The Pfizer-BioNTech and the Moderna Covid-19 vaccines are both safe and effective in children ages 6 and younger, according to FDA, meaning the shots could be available for young children very soon.
According to FDA, the Pfizer-BioNTech vaccine was 75.6% effective in preventing symptomatic Covid-19 among children ages 6 to 23 months, 82.4% effective among children ages 2 to 4, and 80.4% effective in a combined analysis of both age groups.
Meanwhile, Moderna's vaccine was found to be 51% effective in preventing symptomatic Covid-19 among children ages 6 months to 2 years old and 37% effective among those ages 2 to 5 years old.
Among adolescents, Moderna's vaccine was 93% effective in a study conducted during the circulation of the original coronavirus strain and the alpha variant, FDA said. While the delta variant was prominent, Moderna's vaccine was 77% effective among children ages 6 to 11.
FDA found that children ages 11 and younger experienced fewer side effects than adolescents, likely because the doses were weaker. Fevers were more frequent among children ages 6 and under; however, the rates of fevers weren't significantly different than the rates of fevers produced by other childhood vaccines, FDA said. Among recipients of both vaccines, there were no cases of myocarditis or pericarditis.
FDA advisers are scheduled to meet early this week to determine whether they will recommend Moderna's vaccine for children ages 6 months to 17 years and Pfizer-BioNTech's vaccine for children under the age of 5. Meanwhile, a CDC advisory committee is scheduled to meet Friday and Saturday to discuss the vaccines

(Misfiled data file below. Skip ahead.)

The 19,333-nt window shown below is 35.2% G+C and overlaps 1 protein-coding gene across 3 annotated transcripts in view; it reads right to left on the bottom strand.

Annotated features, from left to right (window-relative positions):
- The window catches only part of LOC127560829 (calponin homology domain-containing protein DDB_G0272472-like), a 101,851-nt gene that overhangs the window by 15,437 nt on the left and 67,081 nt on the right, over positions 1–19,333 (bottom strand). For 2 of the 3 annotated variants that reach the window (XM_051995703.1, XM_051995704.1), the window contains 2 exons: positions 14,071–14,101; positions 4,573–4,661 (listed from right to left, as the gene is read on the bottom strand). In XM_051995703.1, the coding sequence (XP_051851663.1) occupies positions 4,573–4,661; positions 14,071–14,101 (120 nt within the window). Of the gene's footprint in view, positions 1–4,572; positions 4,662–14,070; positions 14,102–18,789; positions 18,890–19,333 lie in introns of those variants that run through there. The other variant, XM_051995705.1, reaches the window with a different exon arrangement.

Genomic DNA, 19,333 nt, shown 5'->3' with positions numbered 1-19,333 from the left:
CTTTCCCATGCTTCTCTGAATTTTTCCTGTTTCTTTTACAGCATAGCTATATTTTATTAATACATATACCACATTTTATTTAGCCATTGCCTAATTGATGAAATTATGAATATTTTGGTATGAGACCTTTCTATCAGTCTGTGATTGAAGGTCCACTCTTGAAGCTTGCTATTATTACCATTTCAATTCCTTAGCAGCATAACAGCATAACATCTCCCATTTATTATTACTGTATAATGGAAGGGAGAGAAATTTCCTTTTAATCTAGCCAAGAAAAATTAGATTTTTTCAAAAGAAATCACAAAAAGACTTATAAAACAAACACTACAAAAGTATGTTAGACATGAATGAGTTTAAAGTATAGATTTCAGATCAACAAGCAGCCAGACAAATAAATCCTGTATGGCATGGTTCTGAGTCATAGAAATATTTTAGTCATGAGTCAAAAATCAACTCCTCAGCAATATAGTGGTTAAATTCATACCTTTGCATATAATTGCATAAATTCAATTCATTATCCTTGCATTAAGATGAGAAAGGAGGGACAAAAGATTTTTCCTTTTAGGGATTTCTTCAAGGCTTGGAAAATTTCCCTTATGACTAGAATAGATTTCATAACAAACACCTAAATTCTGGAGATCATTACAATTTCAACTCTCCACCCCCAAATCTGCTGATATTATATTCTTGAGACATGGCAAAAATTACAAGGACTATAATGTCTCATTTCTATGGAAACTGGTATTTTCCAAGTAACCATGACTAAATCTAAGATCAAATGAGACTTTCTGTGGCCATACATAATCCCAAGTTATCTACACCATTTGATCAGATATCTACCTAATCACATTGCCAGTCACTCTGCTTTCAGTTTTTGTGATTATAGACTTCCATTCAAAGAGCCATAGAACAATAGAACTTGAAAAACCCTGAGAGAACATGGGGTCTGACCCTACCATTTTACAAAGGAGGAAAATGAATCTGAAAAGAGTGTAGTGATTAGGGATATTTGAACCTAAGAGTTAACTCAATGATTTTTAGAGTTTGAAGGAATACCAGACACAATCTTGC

In anticipation of federal authorization this week, the White House announced that millions of Covid-19 vaccine doses for young children have been made available for states and health care providers to order.
As of last week, roughly 1.45 million doses of the Pfizer-BioNTech vaccine and around 850,000 doses of the Moderna vaccine have been ordered out of an initial 5 million available doses, White House officials said.
According to Ashish Jha, White House Covid-19 coordinator, if both FDA and CDC authorize the vaccine, vaccinations could begin as early as June 21. "We have waited a long time for this moment," Jha said. (Falconer, Axios, 6/12; Knutson, Axios, 6/10; LaFraniere, New York Times, 6/11; Loftus, Wall Street Journal, 6/10; Stobbe, Associated Press, 6/9)
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